Archive for September, 2012

La Crosse IT Pro User Group Meeting

Thursday, September 27th, 2012

I will be in lovely La Crosse, Wisconsin, on Tuesday speaking at the La Crosse IT Pro User Group Meeting on OpenNMS.

If you are in the area, come on out. There will be pizza.

Lands’ End Redux – Back from the Dead

Thursday, September 20th, 2012

Okay, last week I was very upset with Lands’ End. They are in the process of implementing both a new ordering and a new production system, and this has resulted in long, frustrating delays in processing orders.

The worst part was that prior to this I’d had always had extremely good service from them – so much so that I just expected it. If they had just had average service, I probably would have been a little more tolerant, as strange as that may sound, but after waiting a month I was a little upset.

Anyway, I canceled a fairly large order and was looking for another provider when I got a voicemail from a Ms. Ferrone. She’s a Senior Manager with Lands’ End’s Customer Care Services, and apparently they have a group within the company that searches the Internet and social networks for comments about the company. One of them discovered my blog entry and brought it to her attention, which I think is pretty amazing since I don’t believe any of my three readers works for them, but she tracked me down and wanted to try to make things right. I was off in Oregon and really didn’t have time to talk, but on Monday she caught me in the office and we had a nice chat.

She apologized profusely for the delay and she felt confident that the new system would result in a better experience for everyone, but in the meantime they were going “old skool” and manually handling account issues like mine. She asked if I would reconsider my order and offered a nice discount for the inconvenience, and I found I couldn’t stay mad at them, especially considering the effort they took to get in touch with me (take heed American Airlines and Centurylink).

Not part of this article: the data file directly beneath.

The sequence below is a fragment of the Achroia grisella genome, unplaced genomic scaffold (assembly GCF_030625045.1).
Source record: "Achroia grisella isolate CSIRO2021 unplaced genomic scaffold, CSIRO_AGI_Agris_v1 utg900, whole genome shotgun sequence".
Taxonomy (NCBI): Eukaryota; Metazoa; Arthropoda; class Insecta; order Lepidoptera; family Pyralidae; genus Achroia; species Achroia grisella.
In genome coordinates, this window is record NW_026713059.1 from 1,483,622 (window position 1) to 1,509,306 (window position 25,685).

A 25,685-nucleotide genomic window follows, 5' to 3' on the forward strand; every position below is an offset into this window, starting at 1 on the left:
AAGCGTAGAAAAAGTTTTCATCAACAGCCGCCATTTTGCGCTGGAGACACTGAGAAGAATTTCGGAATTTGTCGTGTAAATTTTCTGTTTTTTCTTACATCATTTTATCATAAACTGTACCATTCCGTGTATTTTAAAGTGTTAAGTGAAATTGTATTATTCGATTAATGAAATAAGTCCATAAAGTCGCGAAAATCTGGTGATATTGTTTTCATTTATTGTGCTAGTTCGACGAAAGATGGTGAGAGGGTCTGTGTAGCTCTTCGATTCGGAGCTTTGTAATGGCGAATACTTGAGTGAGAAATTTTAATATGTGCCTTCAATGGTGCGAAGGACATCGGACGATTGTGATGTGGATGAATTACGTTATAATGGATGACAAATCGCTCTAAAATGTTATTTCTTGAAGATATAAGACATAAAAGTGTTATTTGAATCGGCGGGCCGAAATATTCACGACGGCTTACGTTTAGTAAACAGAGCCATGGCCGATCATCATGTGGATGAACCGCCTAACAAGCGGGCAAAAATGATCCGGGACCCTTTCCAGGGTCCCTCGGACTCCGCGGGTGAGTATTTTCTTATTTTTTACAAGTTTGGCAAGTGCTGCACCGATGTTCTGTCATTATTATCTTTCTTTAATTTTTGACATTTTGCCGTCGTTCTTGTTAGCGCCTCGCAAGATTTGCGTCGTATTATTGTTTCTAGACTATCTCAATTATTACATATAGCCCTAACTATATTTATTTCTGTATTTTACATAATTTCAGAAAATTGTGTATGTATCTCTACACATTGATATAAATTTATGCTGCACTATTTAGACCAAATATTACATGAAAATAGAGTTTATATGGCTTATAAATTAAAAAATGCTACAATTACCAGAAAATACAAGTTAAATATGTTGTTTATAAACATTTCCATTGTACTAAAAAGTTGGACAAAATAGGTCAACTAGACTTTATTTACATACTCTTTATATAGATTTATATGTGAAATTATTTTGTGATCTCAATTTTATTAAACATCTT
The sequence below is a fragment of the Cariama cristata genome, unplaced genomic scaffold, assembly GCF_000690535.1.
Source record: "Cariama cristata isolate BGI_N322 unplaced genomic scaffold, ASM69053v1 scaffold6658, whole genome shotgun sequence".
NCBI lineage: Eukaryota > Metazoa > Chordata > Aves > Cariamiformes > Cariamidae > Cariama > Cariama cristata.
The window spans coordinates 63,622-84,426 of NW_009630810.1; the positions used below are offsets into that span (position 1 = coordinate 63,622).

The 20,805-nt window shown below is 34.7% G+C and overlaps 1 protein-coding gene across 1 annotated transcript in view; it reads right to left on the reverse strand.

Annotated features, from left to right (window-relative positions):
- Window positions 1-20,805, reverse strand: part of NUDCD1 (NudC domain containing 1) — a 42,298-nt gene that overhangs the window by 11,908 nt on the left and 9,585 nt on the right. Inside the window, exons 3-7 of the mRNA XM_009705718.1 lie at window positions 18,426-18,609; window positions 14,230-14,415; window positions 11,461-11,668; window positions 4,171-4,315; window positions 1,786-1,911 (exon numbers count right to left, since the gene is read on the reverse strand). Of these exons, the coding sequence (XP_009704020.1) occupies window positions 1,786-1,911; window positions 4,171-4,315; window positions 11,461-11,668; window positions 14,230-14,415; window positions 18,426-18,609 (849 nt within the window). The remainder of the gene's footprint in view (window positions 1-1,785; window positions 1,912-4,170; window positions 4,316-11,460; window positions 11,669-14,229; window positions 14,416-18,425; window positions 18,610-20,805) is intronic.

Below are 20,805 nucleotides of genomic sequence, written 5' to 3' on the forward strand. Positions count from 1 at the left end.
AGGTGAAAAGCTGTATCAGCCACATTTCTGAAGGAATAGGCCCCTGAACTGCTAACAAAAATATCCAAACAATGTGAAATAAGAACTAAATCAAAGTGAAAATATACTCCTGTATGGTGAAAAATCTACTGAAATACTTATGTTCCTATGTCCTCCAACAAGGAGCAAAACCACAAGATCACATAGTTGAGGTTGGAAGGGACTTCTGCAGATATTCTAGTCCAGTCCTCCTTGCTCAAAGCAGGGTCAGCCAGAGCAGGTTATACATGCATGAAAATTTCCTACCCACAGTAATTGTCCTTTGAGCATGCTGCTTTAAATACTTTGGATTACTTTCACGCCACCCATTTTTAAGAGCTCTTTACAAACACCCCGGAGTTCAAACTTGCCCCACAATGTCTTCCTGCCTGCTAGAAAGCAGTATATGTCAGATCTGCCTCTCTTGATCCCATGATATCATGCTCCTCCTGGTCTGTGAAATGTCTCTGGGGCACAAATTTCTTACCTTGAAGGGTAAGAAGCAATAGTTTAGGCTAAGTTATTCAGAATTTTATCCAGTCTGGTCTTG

So I gave her my order number and as she was investigating it, she told me it had already shipped. In fact, it had shown up in the warehouse the day after I posted the rant on my blog. Now, I would have known this if I had gotten my usual “shipped” e-mail from Lands’ End, but I still felt a little bad about it. I offered to return some of the discount but she insisted that they wanted to compensate me for the trouble.

The whole conversation lasted nearly an hour (those who know me won’t see this as unusual) and she seemed nether rushed or in a hurry to end the call. It was a wonderful customer service experience and had definitely won me back as a customer.

I have said in the past that the measure of a company is how they react when things go wrong even more than getting everything right, because if you work with anyone long enough something will go wrong. By that scale, Lands’ End is tops.

OpenNMS Wins a 2012 BOSSIE Award

Tuesday, September 18th, 2012